- The Washington Times - Wednesday, February 18, 2004

With his impressive and surprising last-minute surge in the Wisconsin primary, John Edwards, the increasingly populist and protectionist senator from North Carolina, may finally get the two-man contest he has been seeking. Capitalizing on the concern generated by the nearly 100,000 manufacturing jobs lost in Wisconsin over the past three years, Mr. Edwards finished a close second to Democratic front-runner John Kerry.

In recent weeks, Mr. Edwards has repeatedly hammered Mr. Kerry for his 1993 vote in support of the North American Free Trade Agreement (NAFTA). Indeed, on the night of Mr. Edwards’ only primary victory — South Carolina, whose textile industry has been decimated by low-cost imports — Mr. Edwards told MSNBC’s Chris Matthews about his two major “policy differences” with Mr. Kerry. “I opposed NAFTA. I have opposed a number of trade agreements. Senator Kerry has taken different positions on that issue,” he said.

One very important trade issue on which Mr. Edwards agreed with Mr. Kerry was the establishment of permanent normal trading relations with China — though one would never know it from Mr. Edwards’ recent plunge into unmitigated protectionism. Compared to the $41 billion balance-of-goods trade deficit in 2003 with NAFTA signatory Mexico, the U.S. trade deficit with China was $124 billion, more than three times the deficit with Mexico. Moreover, China provides far more manufactured goods to America’s consumers than Mexico does, especially the textiles that have so decimated the mill towns of Mr. Edwards’ beloved Carolinas.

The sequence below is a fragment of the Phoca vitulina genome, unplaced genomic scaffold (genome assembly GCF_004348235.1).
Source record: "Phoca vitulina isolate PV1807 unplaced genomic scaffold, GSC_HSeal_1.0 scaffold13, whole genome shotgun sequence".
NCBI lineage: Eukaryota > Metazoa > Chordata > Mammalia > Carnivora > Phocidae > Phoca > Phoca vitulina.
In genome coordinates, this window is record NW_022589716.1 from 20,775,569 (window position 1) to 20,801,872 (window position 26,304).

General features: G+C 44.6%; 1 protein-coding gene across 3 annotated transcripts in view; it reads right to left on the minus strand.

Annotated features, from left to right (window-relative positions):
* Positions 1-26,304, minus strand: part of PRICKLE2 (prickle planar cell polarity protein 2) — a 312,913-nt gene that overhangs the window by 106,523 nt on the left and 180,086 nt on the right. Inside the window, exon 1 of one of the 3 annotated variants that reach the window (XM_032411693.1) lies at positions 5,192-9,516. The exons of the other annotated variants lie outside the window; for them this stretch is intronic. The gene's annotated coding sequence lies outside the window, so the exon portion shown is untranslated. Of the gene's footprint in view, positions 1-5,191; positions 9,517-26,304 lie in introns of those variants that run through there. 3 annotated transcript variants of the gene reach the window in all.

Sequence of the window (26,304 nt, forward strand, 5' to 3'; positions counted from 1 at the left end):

Mr. Edwards told Mr. Matthews that his other major policy difference with Mr. Kerry was Mr. Edwards’ refusal to accept contributions from lobbyists. Mr. Matthews countered: “But when you take money from lawyers who do legislative work in Washington, they are, in fact, in most cases, if not in all cases, compensated for their contributions by their clients. Isn’t that just a pass through that cleans up or launders money that’s really from special interests?” Feigning confusion, the aw-shucks former personal-injury-attorney-turned-populist, who won more than $150 million in jury verdicts from insurance companies and other corporate adversaries, replied: “Boy, that was way too complicated for me.”

“Let me explain. It’s called bundling, Senator,” Mr. Matthews replied. “You get bundles of $2,000 maximum contributions from individuals. Those individuals are lawyers working in firms. The managing partner in a firm bundles together a lot of $2,000 maximum gifts.” To which Mr. Edwards replied, “All I have done is draw some voluntary lines that I think are important.” Yet, unlike every other major presidential candidate, including President Bush, whose campaign Web site lists the names of his bundlers, Mr. Edwards refuses to make such information available. While the bundlers remain anonymous, however, the Center for Responsive Politics has determined that lawyers alone have contributed more than $8 million, or two-thirds, of the $11.9 million in contributions to Mr. Edwards from individuals whose occupation could be identified.

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